Committee Projects $300,000 Shortfall on School Bond Issue

Huntsville, TN (2017-05-15) The Scott County Budget Committee has been working for more than two months on the budget for the 2017-2018 fiscal year which begins on July 1; however, several obstacles still remain before the working draft will be presented to the county legislative body.  One of the looming issues is a significant revenue shortfall to repay debt incurred on construction projects at Burchfield and Robbins Elementary schools and Oneida Middle and High School.

Trent W. Cross, Chairman of the county’s Budget Committee, told fellow Commissioners Monday night, the committee intended to finalize a draft of the proposed budget sometime in June; however, presentation of the working draft was subject to variables out of the committee’s control.  According to Cross, the committee has decided to wait for the county’s Board of Equalization to determine final values on several properties that were recently reappraised.  The committee is also awaiting a final determination of the actual percentage of tax revenues collected last fiscal year.

As the committee forges ahead, Cross said the county general budget was largely balanced absent any final changes; however, the county was facing a substantial shortfall in revenue to repay outstanding school bond obligations.  Recent interest rate hikes have significantly impacted the county’s revenue-starved budget, but one of the most ominous is the potential lack of revenue to retire the $13.9 million dollar loan taken out to build and renovate the Burchfield and Robbins Elementary Schools, and the construction of the addition at Oneida Middle and High School.

When those projects were undertaken, tax revenues were insufficient to fund the debt without a significant increase in property taxes.  With bond payments looming, the administration at the time opted to support a wheel tax referendum to amortize the debt.  The citizens of the county responded by resoundingly supporting that referendum.  With interest rates at historic lows, the administration arbitrarily suggested a $30 wheel tax fee, which, at the time, would easily pay back the debt.  However, recent interest rate hikes have reportedly exceeded wheel tax collections and the county could be facing a significant shortfall in revenue next year.  “We have a pretty large deficit on the bonds because of the interest rate increase,” Cross said.  Based on current projects, the committee estimates the shortfall to be about $300,000.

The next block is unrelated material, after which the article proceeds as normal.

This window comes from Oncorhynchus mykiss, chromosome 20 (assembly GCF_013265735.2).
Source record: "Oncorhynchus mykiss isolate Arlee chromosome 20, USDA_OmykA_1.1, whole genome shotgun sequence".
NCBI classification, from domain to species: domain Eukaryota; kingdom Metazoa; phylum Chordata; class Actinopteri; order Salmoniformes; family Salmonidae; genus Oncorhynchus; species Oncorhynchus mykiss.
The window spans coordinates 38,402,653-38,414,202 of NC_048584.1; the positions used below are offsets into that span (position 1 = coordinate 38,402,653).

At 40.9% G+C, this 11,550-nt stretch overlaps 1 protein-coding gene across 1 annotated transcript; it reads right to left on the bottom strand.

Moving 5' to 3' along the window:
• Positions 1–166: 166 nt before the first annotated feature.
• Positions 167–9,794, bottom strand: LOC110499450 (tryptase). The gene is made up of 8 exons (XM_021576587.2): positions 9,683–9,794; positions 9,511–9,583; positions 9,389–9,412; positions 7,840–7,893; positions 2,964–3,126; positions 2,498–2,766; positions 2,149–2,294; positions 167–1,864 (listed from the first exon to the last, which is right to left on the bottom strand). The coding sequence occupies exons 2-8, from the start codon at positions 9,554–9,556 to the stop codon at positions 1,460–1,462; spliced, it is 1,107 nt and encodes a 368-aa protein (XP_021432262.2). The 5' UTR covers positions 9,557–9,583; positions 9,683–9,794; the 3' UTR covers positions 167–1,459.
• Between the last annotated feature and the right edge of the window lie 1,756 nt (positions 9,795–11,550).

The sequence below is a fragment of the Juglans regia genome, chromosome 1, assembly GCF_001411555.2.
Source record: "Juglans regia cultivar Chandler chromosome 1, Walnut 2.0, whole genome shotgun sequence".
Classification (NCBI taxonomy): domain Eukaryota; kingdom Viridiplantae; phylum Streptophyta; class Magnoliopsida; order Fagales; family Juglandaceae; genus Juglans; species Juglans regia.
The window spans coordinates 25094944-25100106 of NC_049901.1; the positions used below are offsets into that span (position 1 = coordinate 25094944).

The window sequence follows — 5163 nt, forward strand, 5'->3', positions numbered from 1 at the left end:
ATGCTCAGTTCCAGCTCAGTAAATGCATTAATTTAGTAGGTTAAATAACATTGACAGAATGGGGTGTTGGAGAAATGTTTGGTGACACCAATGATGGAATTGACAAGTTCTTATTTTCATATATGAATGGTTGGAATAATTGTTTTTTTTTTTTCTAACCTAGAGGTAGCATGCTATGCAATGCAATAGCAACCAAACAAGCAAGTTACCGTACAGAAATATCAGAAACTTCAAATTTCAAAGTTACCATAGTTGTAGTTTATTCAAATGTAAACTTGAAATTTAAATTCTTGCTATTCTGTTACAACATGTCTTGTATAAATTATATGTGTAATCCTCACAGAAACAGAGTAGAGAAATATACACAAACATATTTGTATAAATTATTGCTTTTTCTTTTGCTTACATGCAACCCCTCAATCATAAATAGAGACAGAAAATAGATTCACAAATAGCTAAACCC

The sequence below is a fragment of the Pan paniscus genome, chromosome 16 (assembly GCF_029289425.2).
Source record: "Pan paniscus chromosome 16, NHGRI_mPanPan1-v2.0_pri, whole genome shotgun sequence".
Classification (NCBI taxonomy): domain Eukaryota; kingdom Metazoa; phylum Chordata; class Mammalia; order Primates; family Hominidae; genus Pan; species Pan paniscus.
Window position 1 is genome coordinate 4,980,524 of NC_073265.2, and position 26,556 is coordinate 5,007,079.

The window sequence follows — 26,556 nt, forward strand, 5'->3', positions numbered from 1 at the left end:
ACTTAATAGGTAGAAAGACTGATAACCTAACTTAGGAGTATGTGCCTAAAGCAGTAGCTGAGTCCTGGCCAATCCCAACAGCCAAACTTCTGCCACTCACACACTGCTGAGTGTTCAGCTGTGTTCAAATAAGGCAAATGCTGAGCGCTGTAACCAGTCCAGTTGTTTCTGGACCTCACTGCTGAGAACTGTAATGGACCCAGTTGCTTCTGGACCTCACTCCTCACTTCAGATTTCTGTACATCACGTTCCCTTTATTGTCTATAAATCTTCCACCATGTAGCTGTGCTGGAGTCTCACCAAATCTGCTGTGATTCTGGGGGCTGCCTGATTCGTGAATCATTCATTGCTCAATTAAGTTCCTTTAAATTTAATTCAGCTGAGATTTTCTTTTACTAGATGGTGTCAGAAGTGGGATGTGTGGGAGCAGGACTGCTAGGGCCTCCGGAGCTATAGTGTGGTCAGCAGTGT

Since the wheel tax cannot be amended to compensate for the shortfall, the county legislative body is limited on its options.  It can either impose a second wheel tax to generate additional revenue or add the burden onto property tax payers.  A new wheel would either have to be approved by referendum or imposed by a 2/3 majority vote of the county legislative body at two consecutive meetings.  Given time constraints, a referendum vote most likely couldn’t be arranged in time to pass a budget.

If the shortfall is placed on landowners, the property tax increase would be roughly ten cents.

In related business Monday night, the county legislative body appointed Freddie Griffith to the Scott County Board of Equalization.  Griffith replaced Jobe Jeffers.

Other actions taken Monday night included:

  • Appointment of Diane Smith to the Scott County Parks and Recreation Committee.  Smith will replace Kimberly Kidd, who likewise represented the school system’s interest on the board;
  • Accepted the 2017-2018 Tennessee Department of Transportation Litter Grant in the amount of $44,200;
  • Approved the reappointment of Jerry Slaven, Dave Cross, and Melvin Stephens to the Scott County Audit Committee.  Slaven will serve a one year term, while Cross and Stephens will serve two and three year terms, respectively; and,
  • Approved the purchase of approximately ½ acre of property in the Robbins community to fix a slide problem on Old Sawmill Rd.  The property was valued at $3,000 per acre.